For Vera, its front row all the way


'Nobody I know gets to boss Vera around,' says mayoral aide Sam Adams, responding, of course, to an item in this very space quoting a City Hall insider saying that, on occasion, Sam does just that. É Furthermore, at the regulatory reform news conference, where I said the mayor sat in the back of the room while Adams ran the show, it wasn't like that at all. 'Vera sat at the front of the table,' says Sam. É Whoops. Time to check in again with Deep Throat. 'You idiot,' said Throat, 'I told you she took a back seat at the conference, not that she sat in the back. Get it now?'É Otherwise, though, Throat stands by everything reported here concerning the state of things in the mayor's office. Plus this: When Adams gets around to announcing his candidacy, Vera won't endorse him.

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Vivid, the month-old restaurant in the heart of the Pearl at 1338 N.W. Hoyt, may have just taken the lead in P-town's chic derby. And while there may still be those beautiful people among us who favor Bluehour, based on looks alone it's hard to see how. É Dark and glossy, with large curved mirrors and palm trees. É I thought I'd died and gone to Miami Beach Ñ where, incidentally, proprietor Andrew Sugar is from. É Second most frequently asked question in these parts Ñ after whatever happened to Kelley Day (and in case you missed it, she's in love) Ñ is: When in tarnation is that movie, 'The Hunted,' coming out? In February, says Liza McQuade of the Oregon Film Office. É Director Billy Friedkin has reportedly said that it will 'show off Portland to great advantage.'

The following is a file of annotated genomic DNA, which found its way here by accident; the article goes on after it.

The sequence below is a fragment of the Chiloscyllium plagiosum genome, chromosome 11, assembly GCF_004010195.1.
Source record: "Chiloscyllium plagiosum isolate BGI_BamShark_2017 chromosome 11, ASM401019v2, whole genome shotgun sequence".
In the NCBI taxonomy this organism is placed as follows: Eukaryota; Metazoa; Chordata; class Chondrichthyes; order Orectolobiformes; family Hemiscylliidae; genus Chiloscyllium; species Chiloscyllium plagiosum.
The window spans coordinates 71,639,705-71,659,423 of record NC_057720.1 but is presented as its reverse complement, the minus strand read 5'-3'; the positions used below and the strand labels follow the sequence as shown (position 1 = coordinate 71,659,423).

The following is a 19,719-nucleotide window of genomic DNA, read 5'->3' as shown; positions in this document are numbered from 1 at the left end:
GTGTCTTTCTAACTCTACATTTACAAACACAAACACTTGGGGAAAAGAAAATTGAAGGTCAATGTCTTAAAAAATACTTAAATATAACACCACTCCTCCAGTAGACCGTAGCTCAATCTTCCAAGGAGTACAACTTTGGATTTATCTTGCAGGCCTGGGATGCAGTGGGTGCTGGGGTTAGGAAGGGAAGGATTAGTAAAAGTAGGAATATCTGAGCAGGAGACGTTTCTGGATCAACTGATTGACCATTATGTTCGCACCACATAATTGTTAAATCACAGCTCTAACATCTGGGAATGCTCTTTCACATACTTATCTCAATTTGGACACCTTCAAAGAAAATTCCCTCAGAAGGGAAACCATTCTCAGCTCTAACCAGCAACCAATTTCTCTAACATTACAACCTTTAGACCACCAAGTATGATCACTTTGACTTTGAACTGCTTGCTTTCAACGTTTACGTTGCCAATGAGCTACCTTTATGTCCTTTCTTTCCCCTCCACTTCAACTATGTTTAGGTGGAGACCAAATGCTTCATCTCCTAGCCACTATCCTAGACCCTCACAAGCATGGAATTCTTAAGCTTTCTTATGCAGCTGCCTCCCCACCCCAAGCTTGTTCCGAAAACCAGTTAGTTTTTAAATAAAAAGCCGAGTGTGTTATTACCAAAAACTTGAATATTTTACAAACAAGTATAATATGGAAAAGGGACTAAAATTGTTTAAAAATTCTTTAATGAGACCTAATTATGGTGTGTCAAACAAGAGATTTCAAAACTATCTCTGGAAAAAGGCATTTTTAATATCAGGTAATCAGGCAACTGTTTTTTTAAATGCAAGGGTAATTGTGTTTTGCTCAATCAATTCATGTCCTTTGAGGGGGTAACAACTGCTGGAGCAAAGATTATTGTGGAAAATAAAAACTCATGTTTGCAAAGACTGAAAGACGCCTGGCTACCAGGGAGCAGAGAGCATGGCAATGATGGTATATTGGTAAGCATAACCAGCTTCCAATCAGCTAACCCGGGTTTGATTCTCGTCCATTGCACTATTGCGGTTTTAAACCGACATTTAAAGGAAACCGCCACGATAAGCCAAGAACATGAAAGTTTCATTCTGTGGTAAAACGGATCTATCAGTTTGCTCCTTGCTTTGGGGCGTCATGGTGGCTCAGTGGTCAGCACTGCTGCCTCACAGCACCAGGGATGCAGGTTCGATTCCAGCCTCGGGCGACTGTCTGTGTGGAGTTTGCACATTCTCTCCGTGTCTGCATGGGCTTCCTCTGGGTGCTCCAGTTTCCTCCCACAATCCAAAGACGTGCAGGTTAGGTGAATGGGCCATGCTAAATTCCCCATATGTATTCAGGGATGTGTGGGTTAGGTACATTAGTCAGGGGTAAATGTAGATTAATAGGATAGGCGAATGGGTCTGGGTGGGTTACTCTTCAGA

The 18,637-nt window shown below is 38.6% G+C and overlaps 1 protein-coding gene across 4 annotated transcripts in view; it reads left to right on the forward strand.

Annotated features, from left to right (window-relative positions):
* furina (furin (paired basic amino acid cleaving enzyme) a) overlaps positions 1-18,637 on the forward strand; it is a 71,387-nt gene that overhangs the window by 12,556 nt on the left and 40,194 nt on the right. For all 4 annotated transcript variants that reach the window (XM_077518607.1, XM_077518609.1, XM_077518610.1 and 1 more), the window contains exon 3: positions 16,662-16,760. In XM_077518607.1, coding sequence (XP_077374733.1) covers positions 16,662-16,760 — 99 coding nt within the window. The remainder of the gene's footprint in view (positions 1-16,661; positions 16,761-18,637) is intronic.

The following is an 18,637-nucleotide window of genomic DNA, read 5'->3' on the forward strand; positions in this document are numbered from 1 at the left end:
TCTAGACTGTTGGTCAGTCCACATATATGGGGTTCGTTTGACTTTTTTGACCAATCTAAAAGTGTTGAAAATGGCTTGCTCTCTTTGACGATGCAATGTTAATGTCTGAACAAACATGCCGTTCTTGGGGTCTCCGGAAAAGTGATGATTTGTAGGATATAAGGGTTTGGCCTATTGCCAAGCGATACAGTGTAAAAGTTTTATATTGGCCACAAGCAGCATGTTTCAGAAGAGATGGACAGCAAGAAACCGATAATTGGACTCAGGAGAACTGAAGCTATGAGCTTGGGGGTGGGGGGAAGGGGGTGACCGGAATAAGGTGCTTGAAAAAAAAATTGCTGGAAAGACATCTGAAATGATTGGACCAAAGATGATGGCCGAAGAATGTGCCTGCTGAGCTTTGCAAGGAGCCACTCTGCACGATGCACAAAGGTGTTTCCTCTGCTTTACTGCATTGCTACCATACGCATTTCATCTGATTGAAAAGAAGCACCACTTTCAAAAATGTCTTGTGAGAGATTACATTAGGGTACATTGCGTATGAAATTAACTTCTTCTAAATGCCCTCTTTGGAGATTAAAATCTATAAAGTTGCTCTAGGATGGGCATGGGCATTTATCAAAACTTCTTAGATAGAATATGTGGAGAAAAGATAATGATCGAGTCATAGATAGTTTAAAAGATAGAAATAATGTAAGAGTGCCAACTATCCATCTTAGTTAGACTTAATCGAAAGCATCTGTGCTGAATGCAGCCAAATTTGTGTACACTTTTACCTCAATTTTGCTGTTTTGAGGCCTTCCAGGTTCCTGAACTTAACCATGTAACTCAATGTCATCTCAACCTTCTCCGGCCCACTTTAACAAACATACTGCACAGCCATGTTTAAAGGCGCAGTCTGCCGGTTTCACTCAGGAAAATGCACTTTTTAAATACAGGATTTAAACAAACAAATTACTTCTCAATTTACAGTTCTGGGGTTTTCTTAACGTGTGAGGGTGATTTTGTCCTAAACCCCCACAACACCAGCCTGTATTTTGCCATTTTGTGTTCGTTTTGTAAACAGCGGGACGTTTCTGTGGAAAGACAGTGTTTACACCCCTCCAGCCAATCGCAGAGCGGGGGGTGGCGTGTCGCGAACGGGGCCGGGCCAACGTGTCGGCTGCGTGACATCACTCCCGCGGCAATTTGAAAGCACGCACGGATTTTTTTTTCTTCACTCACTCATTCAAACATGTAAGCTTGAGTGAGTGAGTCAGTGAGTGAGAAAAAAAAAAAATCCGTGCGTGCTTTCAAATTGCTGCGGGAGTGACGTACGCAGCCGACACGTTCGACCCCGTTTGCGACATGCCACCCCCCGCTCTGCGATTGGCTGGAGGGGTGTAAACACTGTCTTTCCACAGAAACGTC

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We've all seen our share of 'lost dog' and 'lost cat' posters on telephone poles, but film guy Stephen Sasser e-mails that he saw one the other day at 43rd and Division for a lost chicken. Naturally, wanting to get all the facts before putting out an all-points bulletin, I asked if there was a description of said chicken. É 'If your leg was in reach, I'd pullet,' responded Sasser. Why do I always fall for these things? And does he really think we'd stoop so low as to repeat such an irredeemably corny joke in this space? É Pedro Ferbel-Azcarate, who lives in Sellwood, sends a nice note explaining that 'organic,' as used in the now-famous case of Food Front's organic carving pumpkins, 'has to do with the soil in which the pumpkin was grown, not the quality or purity of the produce. É Many people choose to buy organic because they don't want to encourage farming practices that contribute to things like polluted rivers from toxic soil runoff.' OK, I've got it.

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At last Friday's City Club debate, Metro president candidate David Bragdon compared building more roads to relieve traffic congestion to 'appearing to lose weight by buying larger and larger pants.'É 'I've listened to you say that in every debate we've been in,' responded his opponent, Kate Schiele. 'And I have to say, that is the goofiest analogy I've ever heard.' É She's got a point Ñ unless, of course, David is trying to make the argument that the bigger your pants are, the more you'll weigh. É Although, come to think of it, what is the best analogy? It's worth a free Halloween lunch Ñ on me Ñ at Food Front's very fine delicatessen to whomever comes up with the best answer.

Contact Phil Stanford by phone at 503-546-5166 or by e-mail at This email address is being protected from spambots. You need JavaScript enabled to view it..